On May 10th, 1867, James Elliott battled Bill Davis at Point and Pelee Island which was 57 miles from Cleveland.  Davis was 5’11, 170 pounds from the San Francisco region.  He was well known as a prizefighter with some high profile bouts which includes this one.  It was a fairly civilized prizefight amongst the 200 spectators with little gambling.
 
ROUND 1:  James Elliott lands grazing left to ribs – Bill Davis counters which lands to neck.  There is sparring for more than a minute as each study the other for an advantage.   Elliott lands with left to right side of face and on mouth – Davis counters with punch to jaw – Elliott scores knockdown with punch to right ear….  First blood scores for Elliot.  2 ½ minutes round.
 
ROUND 2:  Elliott jabs to chest – lands to mouth.  There is a brief exchange of heavy punches which favors Elliott – opens an old wound Davis had suffered battling Mike McCoole.  Elliott scores knockdown with punch under ear.  1 minute round….  London rules provide a round to be over by elbow, legs, shoulder or hands touching the ground.  A round could be seconds or hours.  The final 5 rounds cover 7 ½ minutes.
 
ROUND 3:  “Elliott gave Davis a fearful blow to the pit of stomach, doubling him up, and wringing from him a cry of pain.”  Davis did not fall directly from this blow, but briefly backed and defended until falling down intentionally.  ‘Foul’ calls for disqualification by Elliott’s group are ignored by referee.
 
ROUND 4:  Heavy exchange of punches – Elliott lands hard left to ride side of face which turns Davis around: “Following with a heavy blow with his right on the back of Davis’ neck, felling him like an ox.”  30 seconds round.
 
ROUND 6:  Elliott burrows forward ignoring weak punches thrown at him: “Knocked Davis clear off his legs by a powerful blow on the face.”
 
ROUND 8:  Elliott is ready on time – Davis shaky and unable to fight after 30 seconds.  The fight continues despite a technical violation.  Elliott continues to dominate while landing a heavy blow to side.  Davis drops intentionally to avoid another punch.  This time the referee disqualifies him.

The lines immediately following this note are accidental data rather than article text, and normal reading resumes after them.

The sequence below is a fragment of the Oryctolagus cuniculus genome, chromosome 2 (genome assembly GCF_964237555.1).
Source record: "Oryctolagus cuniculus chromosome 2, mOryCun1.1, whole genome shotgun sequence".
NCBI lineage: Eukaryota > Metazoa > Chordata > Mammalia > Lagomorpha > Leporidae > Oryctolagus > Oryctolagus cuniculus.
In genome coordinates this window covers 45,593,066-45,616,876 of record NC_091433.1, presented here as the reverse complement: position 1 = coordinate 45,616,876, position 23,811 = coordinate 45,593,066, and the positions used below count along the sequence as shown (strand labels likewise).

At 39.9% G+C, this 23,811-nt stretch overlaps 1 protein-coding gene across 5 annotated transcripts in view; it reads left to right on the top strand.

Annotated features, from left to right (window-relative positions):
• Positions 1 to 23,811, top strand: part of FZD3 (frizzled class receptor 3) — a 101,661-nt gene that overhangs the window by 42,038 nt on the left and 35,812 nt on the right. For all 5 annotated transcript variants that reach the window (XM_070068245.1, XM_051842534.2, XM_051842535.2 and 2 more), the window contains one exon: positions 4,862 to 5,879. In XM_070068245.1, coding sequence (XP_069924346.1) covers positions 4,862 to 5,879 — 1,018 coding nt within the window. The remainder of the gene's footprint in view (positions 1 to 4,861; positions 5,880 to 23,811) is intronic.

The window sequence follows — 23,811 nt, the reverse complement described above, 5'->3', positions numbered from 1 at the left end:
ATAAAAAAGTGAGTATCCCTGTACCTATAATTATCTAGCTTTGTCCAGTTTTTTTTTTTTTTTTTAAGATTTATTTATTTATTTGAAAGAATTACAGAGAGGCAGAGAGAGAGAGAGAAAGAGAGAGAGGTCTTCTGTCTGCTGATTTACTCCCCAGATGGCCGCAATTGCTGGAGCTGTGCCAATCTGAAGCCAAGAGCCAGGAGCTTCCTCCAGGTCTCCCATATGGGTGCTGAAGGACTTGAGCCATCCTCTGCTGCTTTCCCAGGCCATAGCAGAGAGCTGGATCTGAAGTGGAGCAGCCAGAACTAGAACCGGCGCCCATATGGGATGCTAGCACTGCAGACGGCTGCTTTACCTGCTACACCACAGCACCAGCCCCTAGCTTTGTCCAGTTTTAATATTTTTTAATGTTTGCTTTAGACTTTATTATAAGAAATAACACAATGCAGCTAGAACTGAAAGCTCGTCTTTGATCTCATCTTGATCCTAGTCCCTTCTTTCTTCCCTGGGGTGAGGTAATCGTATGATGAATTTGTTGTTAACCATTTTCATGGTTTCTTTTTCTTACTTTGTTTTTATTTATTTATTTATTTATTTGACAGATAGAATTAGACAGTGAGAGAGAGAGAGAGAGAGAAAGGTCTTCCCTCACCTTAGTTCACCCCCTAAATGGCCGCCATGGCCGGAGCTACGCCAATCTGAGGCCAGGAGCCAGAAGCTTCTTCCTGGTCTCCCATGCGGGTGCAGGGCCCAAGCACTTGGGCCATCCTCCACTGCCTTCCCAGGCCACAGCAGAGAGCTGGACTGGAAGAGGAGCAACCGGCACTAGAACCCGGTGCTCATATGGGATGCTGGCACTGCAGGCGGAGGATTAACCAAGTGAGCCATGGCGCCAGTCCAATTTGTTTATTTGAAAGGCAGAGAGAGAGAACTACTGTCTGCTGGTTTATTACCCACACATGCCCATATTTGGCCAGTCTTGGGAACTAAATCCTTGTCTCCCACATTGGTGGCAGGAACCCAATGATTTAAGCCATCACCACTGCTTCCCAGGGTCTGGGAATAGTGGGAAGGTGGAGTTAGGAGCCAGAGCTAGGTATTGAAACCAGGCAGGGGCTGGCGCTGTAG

Chicago Tribune (5/11/1867):  “The condition of Elliott was superb showing perfect training; that of Davis was quite indifferent, showing too much flesh on the breast and shoulders.”
 
 
 
**********          **********          **********          **********
 
 
 
I visit Hong Kong Club in 2015 Tijuana which begins with frisking for weapons and imposed $5 beer or bottled water.  Hong Kong has ‘almost’ nude lesbian show.  You cannot actually see nudity because the women are covered with soap suds.  If a guy sits too close he will be overwhelmed in soap.  At some point there is the Tijuana local who knows-it-all so a damp towel hits me to face.  I wipe myself off best as possible.  A guy can never be too clean.  Women have decent hygiene but there’s no such thing as a guy who couldn’t use another bath.   U.F.C. caged fighting plays muted throughout on the twenty or so televisions for the multiple-layered establishment.  This sort of caged fighting, more than boxing, has resemblance of its history roots from Olympia’s pankration, and the Grecian champion Theagenes or James Elliott’s prizefights.  There is wrestling, punching and kicking much as 2500 years ago – except there weren’t timed rounds, gloves or kicking during Elliott’s 1860’s and 70’s bare-knuckle fights-to-the-finish.
 
Studying Hong Kong while the Irish band, Cranberries, blasts aloud (“Zombie” and “Dreams”) – it might be a group of 3-4 guys – but there is a frequent dynamic: the sadder-than-sad, sad-sack ‘nice’ guy paired with the loud-mouthed asshole.  Perhaps James Elliott was too much for a likewise counterpart.  Somewhat decent or normal guys could enjoy the trouble-making pugilist.  Every asshole needs their decent friend; while every decent friend needs their asshole.  The famed Elliott was going to be the center of attention for any room which he entered.  There’s always a quieter, introverted guy attracted to such human havoc.